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The kind of public interest that I'm talking about (note the focus on SMALL) isn't "impact litigation", it's really more focused on public service. The two firms that I'm in late-stage interviews with both have the ability to litigate but have limited resources and focus on serving larger numbers of people by using legal clout to find non-legal solutions -- their practices focus more on arbitration hearings, due process stuff and writing nasty letters.<br><br>
I wouldn't expect any National firm to be family friendly (like I said, SMALL!), but when we're talking about a 3-4 attorney advocacy-focused local firm with offices above the local sub shop, that's pretty different. I figure if the secretary can bring her dog to the office for 2 months, I there's a good chance they'd be open to my occasionally bringing a tiny baby in a sling, you know?
 

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As far as contacts go, does your school have an alumni network? Did you do intership? If you did, contacting some co-workers for leads in your new town might be helpful.<br><br>
The thing about part time work is ASK. I had a friend in law school who had a baby right before graduation and she was able to get a great part time offer at a state agency because she (with her amazing credentials and class rank) had the backbone to just ask. The thing is, she had made up her mind that she would not take a position over so many hours a week.<br><br>
Apply for jobs that interest you and be upfront. I am in a small town, and I can tell you that memories are long here. Dont burn any bridges; its better to be upfront about what you want than to get in, get trained and back out. Especially since it may take you awhile to find a job in a small town, dont count on not showing that youre pregnant during interviews.<br><br>
Also, commute time makes a HUGE difference. I went from a 45 minute commute (each way) to a 3 minute one and although I work the same number of hours life is so much better!<br><br>
Good luck and welcome to the club! <img alt="" class="inlineimg" src="http://www.mothering.com/discussions/images/smilies/lol.gif" style="border:0px solid;" title="lol"><img alt="" class="inlineimg" src="http://www.mothering.com/discussions/images/smilies/hug.gif" style="border:0px solid;" title="hug">:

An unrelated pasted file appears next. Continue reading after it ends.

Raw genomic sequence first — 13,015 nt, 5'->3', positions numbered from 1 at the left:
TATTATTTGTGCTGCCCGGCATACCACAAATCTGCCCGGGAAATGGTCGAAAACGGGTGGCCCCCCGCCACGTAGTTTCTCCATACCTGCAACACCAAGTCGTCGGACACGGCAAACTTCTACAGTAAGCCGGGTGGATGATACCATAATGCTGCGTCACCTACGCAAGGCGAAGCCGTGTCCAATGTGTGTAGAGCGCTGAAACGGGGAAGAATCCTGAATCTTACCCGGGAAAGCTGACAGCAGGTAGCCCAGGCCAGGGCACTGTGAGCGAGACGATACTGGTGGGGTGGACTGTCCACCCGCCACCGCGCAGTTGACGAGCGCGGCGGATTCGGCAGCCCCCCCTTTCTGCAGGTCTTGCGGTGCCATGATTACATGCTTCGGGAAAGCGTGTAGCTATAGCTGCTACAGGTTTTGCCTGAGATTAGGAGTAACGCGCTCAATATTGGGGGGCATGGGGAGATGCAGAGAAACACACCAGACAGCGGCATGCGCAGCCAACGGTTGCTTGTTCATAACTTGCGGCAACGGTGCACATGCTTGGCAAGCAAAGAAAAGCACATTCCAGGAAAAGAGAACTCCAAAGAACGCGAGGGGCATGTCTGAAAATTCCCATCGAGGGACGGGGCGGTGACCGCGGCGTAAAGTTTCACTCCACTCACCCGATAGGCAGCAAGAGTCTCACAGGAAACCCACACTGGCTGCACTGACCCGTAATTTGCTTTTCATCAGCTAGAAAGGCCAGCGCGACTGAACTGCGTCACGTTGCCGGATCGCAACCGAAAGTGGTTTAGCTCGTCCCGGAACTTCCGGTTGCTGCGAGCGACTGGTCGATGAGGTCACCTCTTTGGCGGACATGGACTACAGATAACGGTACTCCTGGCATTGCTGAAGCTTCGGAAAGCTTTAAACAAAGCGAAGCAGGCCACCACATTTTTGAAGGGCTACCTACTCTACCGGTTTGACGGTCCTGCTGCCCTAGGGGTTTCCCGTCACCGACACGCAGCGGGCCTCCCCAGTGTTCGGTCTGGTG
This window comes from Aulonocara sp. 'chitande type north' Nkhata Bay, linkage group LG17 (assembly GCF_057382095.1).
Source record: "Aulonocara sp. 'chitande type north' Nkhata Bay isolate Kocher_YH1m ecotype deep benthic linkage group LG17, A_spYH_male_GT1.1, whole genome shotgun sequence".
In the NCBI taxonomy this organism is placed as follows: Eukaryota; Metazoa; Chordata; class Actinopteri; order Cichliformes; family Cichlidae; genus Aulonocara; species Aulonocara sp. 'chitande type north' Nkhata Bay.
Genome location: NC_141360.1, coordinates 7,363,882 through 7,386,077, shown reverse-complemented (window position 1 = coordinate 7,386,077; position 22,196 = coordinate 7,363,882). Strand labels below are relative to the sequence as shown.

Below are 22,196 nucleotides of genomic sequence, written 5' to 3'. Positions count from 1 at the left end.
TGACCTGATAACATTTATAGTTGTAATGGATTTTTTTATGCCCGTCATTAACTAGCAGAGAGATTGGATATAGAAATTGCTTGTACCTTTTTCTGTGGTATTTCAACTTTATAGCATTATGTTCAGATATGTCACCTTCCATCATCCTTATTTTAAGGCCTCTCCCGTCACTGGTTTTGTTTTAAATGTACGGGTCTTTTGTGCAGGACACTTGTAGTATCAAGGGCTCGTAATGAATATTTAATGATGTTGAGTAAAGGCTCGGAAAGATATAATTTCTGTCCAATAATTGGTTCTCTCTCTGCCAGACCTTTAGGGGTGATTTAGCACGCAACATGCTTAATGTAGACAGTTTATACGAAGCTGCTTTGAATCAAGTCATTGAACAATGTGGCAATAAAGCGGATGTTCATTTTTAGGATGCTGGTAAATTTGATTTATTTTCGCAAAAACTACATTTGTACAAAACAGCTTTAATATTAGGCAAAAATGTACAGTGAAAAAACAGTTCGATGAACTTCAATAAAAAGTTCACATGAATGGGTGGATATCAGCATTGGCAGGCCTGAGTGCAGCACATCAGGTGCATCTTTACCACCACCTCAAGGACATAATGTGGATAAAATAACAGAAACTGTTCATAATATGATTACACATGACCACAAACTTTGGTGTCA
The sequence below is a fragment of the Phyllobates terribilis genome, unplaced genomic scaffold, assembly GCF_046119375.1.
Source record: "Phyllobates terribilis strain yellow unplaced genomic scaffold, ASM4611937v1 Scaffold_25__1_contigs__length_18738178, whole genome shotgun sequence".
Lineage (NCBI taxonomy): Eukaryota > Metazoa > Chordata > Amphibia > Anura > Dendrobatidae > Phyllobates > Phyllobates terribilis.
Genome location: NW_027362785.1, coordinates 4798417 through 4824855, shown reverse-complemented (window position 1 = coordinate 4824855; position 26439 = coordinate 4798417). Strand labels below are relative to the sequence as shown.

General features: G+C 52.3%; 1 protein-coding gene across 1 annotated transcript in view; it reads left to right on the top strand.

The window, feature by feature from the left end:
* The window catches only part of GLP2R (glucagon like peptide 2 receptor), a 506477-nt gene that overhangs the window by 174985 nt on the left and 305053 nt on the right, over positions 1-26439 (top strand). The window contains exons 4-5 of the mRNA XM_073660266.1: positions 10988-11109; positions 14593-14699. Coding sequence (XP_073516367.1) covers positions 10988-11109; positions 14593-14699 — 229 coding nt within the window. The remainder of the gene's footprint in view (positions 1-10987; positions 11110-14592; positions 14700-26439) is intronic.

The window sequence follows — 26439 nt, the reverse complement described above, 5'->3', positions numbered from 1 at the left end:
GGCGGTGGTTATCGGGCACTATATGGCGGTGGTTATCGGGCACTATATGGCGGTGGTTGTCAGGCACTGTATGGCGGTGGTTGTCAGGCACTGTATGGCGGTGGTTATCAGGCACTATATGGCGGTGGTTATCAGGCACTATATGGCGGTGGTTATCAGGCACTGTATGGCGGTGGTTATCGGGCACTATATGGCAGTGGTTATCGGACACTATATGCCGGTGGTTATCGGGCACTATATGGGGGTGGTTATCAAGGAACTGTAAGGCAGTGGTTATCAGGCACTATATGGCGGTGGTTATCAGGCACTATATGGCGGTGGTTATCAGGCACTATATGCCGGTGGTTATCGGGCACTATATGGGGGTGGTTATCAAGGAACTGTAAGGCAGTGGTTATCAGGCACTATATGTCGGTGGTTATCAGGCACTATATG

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I don't practice law any more, although my license is still active. And my work as an attorney was with a big litigation firm, which is about as unchild-friendly as you can get. But I have plenty of friends who still work as lawyers, and some of them are mothers. The ones who work part-time are assistant attorneys general, a public interest attorney, contract attorneys, or work in a non-attorney capacity (legal editor, paralegal, etc.). The contract attorneys have periods of time crunch when they have to turn a project around quickly, but aside from that all are pretty satisfied with the balance in their lives.<br><br>
Good luck to you! <img alt="" class="inlineimg" src="http://www.mothering.com/discussions/images/smilies/smile.gif" style="border:0px solid;" title="smile">
 

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I wish you all the best with whatever choice you make. I work for a small boutique firm in NYC, and the firm has been amazingly good to me regarding my schedule, etc. I found out that I was pregnant shortly after accepting the position. I am still required to bill a certain amount of hours - but I've come up with creative ways to get work done at home if need be, and the firm doesn't care - so long as I'm billing. I would be up front with any potential employer. Aside from the big firms, most small firms are comprised of people who have had to find balance themselves. If an employer is interested in you as a person and also in the quality of your work, they are apt to be much more flexible if they want to retain you for a while. It is hard, but it can be done! Good luck!